According to data from the U.S. Bureau of Labor Statistics (BLS), the median annual income for financial analysts across all experience levels, as of May 2016, was $81,760. Financial analysts at the big Wall Street firms often make much more, even during the first year. In fact, earning total compensation of $140,000 or greater is a common goal for first-year analysts at investment banks.
What to Expect on the Job
Financial analysts need to remain vigilant about gathering information on the macroeconomy as well as information about specific companies and the fundamental microeconomics of their balance sheets. In order to stay on top of financial news, analysts will need to do a lot of reading on their own time. Analysts tend to peruse publications such as The Wall Street Journal, The Financial Times and The Economist as well as financial websites.
Being an analyst also often tends to involve a significant amount of travel. Some analysts visit companies to get a first-hand look at operations on the ground level. Analysts also frequently attend conferences with colleagues who share the same specialty as they do.
When in the office, analysts learn to be proficient with spreadsheets, relational databases and statistical and graphics packages in order to develop recommendations for senior management and to develop detailed presentations and financial reports that include forecasting, cost-benefit analysis, trending and results analysis. Analysts also interpret financial transactions and must verify documents for their compliance with government regulations.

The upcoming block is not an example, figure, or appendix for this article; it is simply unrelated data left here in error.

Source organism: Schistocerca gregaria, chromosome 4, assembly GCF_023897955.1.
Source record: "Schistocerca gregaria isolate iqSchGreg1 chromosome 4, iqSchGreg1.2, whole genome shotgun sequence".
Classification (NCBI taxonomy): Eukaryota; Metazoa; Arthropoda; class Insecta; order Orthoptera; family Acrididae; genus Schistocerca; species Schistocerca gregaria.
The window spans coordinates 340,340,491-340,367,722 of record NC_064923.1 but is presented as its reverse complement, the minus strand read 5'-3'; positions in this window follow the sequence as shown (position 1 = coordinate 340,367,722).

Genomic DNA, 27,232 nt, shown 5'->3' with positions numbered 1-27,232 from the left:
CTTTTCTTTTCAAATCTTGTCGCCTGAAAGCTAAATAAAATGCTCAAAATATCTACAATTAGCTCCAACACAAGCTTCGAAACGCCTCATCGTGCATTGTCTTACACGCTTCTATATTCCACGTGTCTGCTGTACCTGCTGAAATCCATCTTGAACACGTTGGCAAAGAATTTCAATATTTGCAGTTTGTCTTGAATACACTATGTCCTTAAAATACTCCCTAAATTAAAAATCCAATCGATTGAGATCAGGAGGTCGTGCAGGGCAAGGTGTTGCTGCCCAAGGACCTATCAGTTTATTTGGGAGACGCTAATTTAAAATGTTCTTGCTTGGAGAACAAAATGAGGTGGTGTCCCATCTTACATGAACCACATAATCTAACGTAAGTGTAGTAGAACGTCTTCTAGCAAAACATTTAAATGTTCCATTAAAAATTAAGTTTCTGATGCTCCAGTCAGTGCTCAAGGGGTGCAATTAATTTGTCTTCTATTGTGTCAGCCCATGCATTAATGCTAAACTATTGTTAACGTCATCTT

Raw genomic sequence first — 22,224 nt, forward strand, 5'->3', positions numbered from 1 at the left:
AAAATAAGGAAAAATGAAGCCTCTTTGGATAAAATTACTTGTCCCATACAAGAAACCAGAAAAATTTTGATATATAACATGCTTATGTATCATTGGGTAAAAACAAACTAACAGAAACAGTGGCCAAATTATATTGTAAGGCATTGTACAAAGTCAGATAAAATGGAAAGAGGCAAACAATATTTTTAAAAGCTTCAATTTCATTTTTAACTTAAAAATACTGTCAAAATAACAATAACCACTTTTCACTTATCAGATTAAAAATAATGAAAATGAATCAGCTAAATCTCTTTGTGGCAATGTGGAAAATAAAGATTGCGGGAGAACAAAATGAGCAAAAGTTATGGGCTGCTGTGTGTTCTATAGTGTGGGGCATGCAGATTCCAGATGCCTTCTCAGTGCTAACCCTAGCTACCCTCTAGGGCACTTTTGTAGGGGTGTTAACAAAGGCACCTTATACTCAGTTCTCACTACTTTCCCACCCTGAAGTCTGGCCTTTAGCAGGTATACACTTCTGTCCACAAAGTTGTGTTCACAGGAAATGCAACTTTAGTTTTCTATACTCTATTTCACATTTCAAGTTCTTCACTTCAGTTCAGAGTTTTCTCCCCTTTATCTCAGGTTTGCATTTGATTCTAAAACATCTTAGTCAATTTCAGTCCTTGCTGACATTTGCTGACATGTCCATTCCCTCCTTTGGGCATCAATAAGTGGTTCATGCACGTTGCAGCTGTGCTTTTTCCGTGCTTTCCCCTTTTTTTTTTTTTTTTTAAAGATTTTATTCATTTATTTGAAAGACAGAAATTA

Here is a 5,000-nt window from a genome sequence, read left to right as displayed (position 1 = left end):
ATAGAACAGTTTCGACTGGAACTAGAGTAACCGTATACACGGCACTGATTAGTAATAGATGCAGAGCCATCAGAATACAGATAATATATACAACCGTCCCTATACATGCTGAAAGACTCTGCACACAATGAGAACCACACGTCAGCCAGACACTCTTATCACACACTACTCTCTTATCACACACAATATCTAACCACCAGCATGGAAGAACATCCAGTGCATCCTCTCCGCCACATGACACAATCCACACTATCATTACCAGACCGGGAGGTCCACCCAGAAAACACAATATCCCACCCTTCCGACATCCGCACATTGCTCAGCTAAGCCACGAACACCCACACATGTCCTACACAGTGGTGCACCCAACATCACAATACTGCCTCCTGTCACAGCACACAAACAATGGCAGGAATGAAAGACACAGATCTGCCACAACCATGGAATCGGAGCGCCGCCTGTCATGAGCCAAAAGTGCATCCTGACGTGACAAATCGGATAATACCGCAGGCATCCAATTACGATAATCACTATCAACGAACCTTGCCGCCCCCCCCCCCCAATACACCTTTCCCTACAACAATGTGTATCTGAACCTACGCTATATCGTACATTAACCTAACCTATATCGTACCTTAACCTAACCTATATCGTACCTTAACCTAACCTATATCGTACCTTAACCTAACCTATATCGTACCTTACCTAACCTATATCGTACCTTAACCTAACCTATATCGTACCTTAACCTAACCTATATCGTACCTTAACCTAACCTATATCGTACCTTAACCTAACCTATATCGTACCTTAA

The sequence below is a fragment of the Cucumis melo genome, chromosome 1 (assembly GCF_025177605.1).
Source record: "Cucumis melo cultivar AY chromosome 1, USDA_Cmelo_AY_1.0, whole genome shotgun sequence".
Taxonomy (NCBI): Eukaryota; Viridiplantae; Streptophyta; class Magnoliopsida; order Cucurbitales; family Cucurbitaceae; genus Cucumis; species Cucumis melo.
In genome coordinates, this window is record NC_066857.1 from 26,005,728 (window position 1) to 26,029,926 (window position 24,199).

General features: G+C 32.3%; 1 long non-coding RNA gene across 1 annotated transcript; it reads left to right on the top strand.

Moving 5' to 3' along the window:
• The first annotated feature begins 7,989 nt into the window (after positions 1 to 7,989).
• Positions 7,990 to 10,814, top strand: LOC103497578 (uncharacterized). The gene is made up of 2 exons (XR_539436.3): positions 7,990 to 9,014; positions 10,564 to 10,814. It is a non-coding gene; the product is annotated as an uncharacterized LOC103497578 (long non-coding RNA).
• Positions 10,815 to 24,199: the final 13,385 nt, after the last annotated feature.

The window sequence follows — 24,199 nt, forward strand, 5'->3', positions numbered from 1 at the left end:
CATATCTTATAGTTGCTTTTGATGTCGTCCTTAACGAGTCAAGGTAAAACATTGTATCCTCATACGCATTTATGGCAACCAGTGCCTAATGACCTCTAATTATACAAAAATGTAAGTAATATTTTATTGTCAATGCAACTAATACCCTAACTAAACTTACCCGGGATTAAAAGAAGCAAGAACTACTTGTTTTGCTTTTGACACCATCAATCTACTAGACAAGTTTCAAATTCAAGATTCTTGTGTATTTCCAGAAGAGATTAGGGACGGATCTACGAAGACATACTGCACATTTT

Opportunities for Advancement
As interoffice protocol goes, analysts interact with each other as colleagues while they tend to report to a portfolio manager or other senior in management. A junior analyst may work his or her way up to a senior analyst in a period of three to five years. For senior analysts who continue to look for career advancement, there is the potential to become a portfolio manager, a partner in an investment bank or senior manager in a retail bank or an insurance company. Some analysts go on to become investment advisors or financial consultants.
Tips for Success
The most successful junior analysts are ones that develop proficiency in the use of spreadsheets, databases, PowerPoint presentations and learn other software applications. Most successful senior analysts, however, are those who not only put in long hours, but also develop interpersonal relationships with superiors and mentor other junior analysts. Analysts that are promoted also learn to develop communication and people skills by crafting written and oral presentations that impress senior management.
The Bottom Line
A career as a financial analyst requires preparation and hard work. It also has the potential to deliver not just financial rewards, but the genuine satisfaction that comes from being an integral part of the business landscape.